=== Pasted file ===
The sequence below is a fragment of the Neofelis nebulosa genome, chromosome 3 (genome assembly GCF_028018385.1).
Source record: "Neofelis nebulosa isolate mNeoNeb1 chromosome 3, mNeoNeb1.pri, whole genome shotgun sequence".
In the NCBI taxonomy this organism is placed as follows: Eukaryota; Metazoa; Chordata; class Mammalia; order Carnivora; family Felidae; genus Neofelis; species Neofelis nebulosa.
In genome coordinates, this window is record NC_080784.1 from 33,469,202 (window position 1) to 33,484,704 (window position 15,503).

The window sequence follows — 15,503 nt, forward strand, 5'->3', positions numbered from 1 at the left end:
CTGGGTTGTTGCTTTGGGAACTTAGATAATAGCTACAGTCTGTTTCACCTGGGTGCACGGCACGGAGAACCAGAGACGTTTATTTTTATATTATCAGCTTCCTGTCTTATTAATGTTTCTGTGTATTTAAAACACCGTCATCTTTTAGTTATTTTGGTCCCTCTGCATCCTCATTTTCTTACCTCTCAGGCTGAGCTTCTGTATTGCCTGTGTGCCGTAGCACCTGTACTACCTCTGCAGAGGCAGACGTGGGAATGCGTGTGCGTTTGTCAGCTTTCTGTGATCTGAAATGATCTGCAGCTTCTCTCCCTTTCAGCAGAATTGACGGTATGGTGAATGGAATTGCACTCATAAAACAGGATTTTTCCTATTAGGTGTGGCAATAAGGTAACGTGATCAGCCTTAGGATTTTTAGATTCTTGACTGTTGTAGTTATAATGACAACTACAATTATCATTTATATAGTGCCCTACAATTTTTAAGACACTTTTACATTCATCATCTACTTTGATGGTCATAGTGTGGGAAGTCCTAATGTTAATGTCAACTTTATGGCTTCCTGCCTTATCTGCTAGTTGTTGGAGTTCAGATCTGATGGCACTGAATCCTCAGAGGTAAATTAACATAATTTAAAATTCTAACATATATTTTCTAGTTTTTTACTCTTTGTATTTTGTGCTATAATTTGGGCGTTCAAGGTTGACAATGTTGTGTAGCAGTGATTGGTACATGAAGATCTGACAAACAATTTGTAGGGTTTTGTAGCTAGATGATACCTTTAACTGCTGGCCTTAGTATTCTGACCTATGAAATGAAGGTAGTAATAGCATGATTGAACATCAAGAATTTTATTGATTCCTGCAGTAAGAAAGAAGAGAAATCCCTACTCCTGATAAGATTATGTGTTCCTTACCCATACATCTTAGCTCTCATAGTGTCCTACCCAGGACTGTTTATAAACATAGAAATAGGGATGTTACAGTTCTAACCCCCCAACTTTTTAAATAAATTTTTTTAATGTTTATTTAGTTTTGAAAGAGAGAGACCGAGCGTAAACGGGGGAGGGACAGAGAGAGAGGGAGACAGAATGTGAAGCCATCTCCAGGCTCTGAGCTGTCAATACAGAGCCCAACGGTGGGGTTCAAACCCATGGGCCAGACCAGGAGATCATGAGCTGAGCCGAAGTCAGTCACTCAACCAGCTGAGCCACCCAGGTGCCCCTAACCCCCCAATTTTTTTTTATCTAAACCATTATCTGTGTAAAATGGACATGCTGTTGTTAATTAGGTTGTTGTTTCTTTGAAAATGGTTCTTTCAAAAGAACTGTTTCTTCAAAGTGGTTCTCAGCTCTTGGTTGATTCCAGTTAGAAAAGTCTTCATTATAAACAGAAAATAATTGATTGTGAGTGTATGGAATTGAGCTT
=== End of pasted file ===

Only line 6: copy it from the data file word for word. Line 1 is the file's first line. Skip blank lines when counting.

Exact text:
CTGGGTTGTTGCTTTGGGAACTTAGATAATAGCTACAGTCTGTTTCACCTGGGTGCACGGCACGGAGAACCAGAGACGTTTATTTTTATATTATCAGCTTCCTGTCTTATTAATGTTTCTGTGTATTTAAAACACCGTCATCTTTTAGTTATTTTGGTCCCTCTGCATCCTCATTTTCTTACCTCTCAGGCTGAGCTTCTGTATTGCCTGTGTGCCGTAGCACCTGTACTACCTCTGCAGAGGCAGACGTGGGAATGCGTGTGCGTTTGTCAGCTTTCTGTGATCTGAAATGATCTGCAGCTTCTCTCCCTTTCAGCAGAATTGACGGTATGGTGAATGGAATTGCACTCATAAAACAGGATTTTTCCTATTAGGTGTGGCAATAAGGTAACGTGATCAGCCTTAGGATTTTTAGATTCTTGACTGTTGTAGTTATAATGACAACTACAATTATCATTTATATAGTGCCCTACAATTTTTAAGACACTTTTACATTCATCATCTACTTTGATGGTCATAGTGTGGGAAGTCCTAATGTTAATGTCAACTTTATGGCTTCCTGCCTTATCTGCTAGTTGTTGGAGTTCAGATCTGATGGCACTGAATCCTCAGAGGTAAATTAACATAATTTAAAATTCTAACATATATTTTCTAGTTTTTTACTCTTTGTATTTTGTGCTATAATTTGGGCGTTCAAGGTTGACAATGTTGTGTAGCAGTGATTGGTACATGAAGATCTGACAAACAATTTGTAGGGTTTTGTAGCTAGATGATACCTTTAACTGCTGGCCTTAGTATTCTGACCTATGAAATGAAGGTAGTAATAGCATGATTGAACATCAAGAATTTTATTGATTCCTGCAGTAAGAAAGAAGAGAAATCCCTACTCCTGATAAGATTATGTGTTCCTTACCCATACATCTTAGCTCTCATAGTGTCCTACCCAGGACTGTTTATAAACATAGAAATAGGGATGTTACAGTTCTAACCCCCCAACTTTTTAAATAAATTTTTTTAATGTTTATTTAGTTTTGAAAGAGAGAGACCGAGCGTAAACGGGGGAGGGACAGAGAGAGAGGGAGACAGAATGTGAAGCCATCTCCAGGCTCTGAGCTGTCAATACAGAGCCCAACGGTGGGGTTCAAACCCATGGGCCAGACCAGGAGATCATGAGCTGAGCCGAAGTCAGTCACTCAACCAGCTGAGCCACCCAGGTGCCCCTAACCCCCCAATTTTTTTTTATCTAAACCATTATCTGTGTAAAATGGACATGCTGTTGTTAATTAGGTTGTTGTTTCTTTGAAAATGGTTCTTTCAAAAGAACTGTTTCTTCAAAGTGGTTCTCAGCTCTTGGTTGATTCCAGTTAGAAAAGTCTTCATTATAAACAGAAAATAATTGATTGTGAGTGTATGGAATTGAGCTT